The Commission plans to ensure that developers, deployers, and other economic operators who are “best placed to address risks” (p. 22) should be subject to these requirements.  Compliance assessments—which may include testing, inspection, and certification requirements—would be undertaken by approved Member State bodies, or by bodies in third countries subject to applicable mutual recognition agreements.  Such compliance assessments could involve testing (and potential disclosure) of both the AI algorithms and the data used to train them.  The Commission also states that it plans to make any such requirements applicable to “all relevant economic operators providing AI-enabled products or services in the EU, regardless of whether they are established in the EU or not” (p.22).

In addition to the mandatory pre-marketing conformity assessment requirement for high-risk AI, the Commission proposes a voluntary labelling scheme for non-high-risk AI applications. This scheme would allow interested suppliers of non-high-risk AI to be awarded “a quality label” for their AI applications that users can easily recognize.  Although entirely voluntary, once a supplier opted to use the label, the requirements would be binding.

Finally, in addition to these new proposals, the Commission intends to review the current EU product safety and liability regimes to address risks associated with products and services involving AI.  A more in-depth discussion of these issues can be found in the Commission’s Report on the safety and liability implications of AI, IoT and robotics (the “Report”), accompanying the White Paper.

The Commission notes in both the White Paper and the Report that there is an extensive body of existing EU product safety rules, including sector-specific rules, that goes some of the way to protect users with regard to certain AI applications.  The Commission nonetheless intends to explore options for reforming the existing product safety rules, including the following (amongst others):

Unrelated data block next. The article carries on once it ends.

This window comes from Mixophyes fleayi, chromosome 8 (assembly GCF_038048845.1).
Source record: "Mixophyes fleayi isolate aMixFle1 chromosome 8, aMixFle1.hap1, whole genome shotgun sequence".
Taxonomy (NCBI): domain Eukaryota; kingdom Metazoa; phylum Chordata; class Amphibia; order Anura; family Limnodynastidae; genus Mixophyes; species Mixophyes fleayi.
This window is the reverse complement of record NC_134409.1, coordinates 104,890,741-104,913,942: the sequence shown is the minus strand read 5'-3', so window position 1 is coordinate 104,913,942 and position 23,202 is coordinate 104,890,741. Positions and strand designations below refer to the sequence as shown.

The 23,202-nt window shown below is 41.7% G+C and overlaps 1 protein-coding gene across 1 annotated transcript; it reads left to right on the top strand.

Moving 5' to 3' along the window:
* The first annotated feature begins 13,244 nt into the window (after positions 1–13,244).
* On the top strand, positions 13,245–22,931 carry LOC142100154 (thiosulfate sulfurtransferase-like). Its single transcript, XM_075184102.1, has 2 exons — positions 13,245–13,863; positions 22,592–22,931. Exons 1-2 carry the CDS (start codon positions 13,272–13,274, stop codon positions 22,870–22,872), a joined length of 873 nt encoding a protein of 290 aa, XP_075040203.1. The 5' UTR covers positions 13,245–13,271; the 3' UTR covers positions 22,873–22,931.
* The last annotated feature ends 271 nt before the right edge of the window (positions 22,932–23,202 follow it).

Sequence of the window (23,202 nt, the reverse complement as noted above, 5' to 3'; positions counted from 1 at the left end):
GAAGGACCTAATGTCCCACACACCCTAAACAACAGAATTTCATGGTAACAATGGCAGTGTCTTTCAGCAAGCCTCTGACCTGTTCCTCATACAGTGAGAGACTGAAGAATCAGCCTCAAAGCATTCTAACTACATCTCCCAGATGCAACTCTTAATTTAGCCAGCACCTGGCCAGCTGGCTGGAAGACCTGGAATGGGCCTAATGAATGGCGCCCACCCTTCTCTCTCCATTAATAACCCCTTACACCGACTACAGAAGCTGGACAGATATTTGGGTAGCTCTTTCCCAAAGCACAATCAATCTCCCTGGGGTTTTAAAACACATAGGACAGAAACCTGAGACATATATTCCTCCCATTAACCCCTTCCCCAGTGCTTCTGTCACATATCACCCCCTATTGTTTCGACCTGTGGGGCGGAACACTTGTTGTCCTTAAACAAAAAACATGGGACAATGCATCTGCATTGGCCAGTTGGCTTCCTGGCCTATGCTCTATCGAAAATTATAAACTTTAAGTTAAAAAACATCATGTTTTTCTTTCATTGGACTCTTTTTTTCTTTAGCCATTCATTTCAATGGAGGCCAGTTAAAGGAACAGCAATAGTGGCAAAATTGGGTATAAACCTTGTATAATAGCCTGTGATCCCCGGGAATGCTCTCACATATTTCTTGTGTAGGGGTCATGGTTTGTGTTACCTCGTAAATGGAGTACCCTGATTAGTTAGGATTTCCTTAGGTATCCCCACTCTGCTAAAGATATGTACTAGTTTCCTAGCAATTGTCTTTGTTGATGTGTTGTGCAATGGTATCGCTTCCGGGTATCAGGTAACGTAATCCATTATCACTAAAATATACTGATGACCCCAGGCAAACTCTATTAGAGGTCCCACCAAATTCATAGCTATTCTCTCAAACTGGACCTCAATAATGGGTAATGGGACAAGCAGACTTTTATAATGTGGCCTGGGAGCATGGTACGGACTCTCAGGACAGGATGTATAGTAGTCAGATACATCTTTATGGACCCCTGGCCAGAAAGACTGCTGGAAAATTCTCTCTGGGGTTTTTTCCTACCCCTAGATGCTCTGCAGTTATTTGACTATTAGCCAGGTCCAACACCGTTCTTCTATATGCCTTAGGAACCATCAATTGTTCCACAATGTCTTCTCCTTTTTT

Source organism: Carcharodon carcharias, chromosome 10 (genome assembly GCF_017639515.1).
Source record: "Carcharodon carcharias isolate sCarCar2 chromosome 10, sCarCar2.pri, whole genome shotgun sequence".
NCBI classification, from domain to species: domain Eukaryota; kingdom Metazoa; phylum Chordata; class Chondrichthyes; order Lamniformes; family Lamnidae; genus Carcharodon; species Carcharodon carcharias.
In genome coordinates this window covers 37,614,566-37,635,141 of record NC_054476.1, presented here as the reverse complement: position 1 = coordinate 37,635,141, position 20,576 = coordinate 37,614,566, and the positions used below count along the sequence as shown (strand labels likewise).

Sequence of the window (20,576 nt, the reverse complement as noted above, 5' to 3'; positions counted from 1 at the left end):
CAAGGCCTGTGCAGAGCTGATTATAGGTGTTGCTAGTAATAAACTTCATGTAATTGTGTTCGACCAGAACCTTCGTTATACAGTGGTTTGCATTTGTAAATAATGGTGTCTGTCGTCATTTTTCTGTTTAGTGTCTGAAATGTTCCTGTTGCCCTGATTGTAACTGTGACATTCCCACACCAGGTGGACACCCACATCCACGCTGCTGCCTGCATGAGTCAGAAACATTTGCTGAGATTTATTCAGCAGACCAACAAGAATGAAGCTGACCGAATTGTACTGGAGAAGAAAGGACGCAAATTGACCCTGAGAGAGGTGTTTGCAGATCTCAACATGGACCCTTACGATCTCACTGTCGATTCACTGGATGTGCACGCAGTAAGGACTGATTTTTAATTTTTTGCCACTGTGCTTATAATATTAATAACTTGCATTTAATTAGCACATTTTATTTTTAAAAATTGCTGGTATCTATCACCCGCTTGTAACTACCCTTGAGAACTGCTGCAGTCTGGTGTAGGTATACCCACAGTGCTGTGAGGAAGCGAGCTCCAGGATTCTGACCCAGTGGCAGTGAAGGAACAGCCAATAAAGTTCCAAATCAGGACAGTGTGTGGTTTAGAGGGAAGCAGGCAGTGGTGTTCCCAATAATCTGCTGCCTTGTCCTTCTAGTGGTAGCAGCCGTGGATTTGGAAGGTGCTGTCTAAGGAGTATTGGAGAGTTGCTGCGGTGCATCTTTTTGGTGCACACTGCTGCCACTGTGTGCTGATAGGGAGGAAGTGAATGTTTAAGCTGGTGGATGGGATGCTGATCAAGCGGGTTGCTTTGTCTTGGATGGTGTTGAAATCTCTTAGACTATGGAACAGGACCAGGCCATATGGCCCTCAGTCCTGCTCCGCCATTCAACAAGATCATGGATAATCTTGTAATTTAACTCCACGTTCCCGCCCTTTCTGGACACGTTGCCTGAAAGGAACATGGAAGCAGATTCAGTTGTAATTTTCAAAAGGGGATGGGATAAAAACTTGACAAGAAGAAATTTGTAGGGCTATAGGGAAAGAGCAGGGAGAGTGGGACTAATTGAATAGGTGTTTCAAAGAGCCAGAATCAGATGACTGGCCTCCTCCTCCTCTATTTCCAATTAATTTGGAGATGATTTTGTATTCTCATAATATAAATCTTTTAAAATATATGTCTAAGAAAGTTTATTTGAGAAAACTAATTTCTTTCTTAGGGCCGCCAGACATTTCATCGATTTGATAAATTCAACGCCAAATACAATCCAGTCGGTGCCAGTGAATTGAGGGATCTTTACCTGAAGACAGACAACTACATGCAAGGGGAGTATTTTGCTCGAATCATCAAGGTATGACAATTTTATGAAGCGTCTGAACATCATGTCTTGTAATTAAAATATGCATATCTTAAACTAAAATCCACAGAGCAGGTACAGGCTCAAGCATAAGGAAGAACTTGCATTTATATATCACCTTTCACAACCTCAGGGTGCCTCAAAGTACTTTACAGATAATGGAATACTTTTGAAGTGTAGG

• requiring new risk assessments if the product is subject to important changes during its lifetime (particularly relevant for self-learning AI;
  • requiring developers to address the risks to safety of faulty data at the design stage and to ensure that quality of data is maintained throughout the use of AI applications; and
  • requiring transparency of algorithms to ensure product safety (particularly relevant for opaque or “black-box” AI systems).

With regard to product liability rules, the Commission also notes that, while the EU’s Product Liability Directive provides a layer of protection at the EU level with regard to certain products, the fault-based liability regimes in many Member States that apply in other scenarios (e.g., to stand-alone software and services) may not be sufficient to protect those harmed by AI applications in all scenarios — particularly given that many AI applications are built through a complex supply chain.  The Commission seeks to ensure that compensation is always available for damage caused by products that are defective because of software or other digital features.  To this end, the Commission is considering pursing an EU-level initiative to adapt the burden of proof required by national liability rules for damage caused by the operation of AI applications, and is seeking views on whether and to what extent strict liability may need to be introduced.

As stated above, the White Paper and the accompanying Report are open for public consultation until 19 May 2020.  Please contact the Covington team for a more detailed analysis of these proposals or to input into the consultation.  Stay tuned for further updates.

Photo of Lisa Peets Lisa Peets

Lisa Peets leads the intellectual property and technology and media groups in the firm’s London office. Ms. Peets divides her time between London and Brussels, and her practice embraces legislative advocacy, trade and IP enforcement. In this context, she has worked closely with…

Lisa Peets leads the intellectual property and technology and media groups in the firm’s London office. Ms. Peets divides her time between London and Brussels, and her practice embraces legislative advocacy, trade and IP enforcement. In this context, she has worked closely with leading multinationals in a number of sectors, including many of the world’s best-known software and hardware companies.

On behalf of her clients, Ms. Peets has been actively engaged in a wide range of law reform efforts in Europe, on multilateral, regional and national levels. This includes advocacy on EU and national initiatives relating to e-commerce, copyright, patents, data protection, technology standards, compulsory licensing, IPR enforcement and emerging technologies. Ms. Peets also counsels clients on trade related matters, including EU export controls and sanctions rules and WTO compliance.

In the IP enforcement space, Ms. Peets coordinates a team of lawyers and Internet investigators who direct civil and criminal enforcement actions in countries throughout Europe and who conduct global notice and takedown programs to combat Internet piracy.

Ms. Peets is a member of the European Commission’s Expert Group on reform of the IP Enforcement Directive.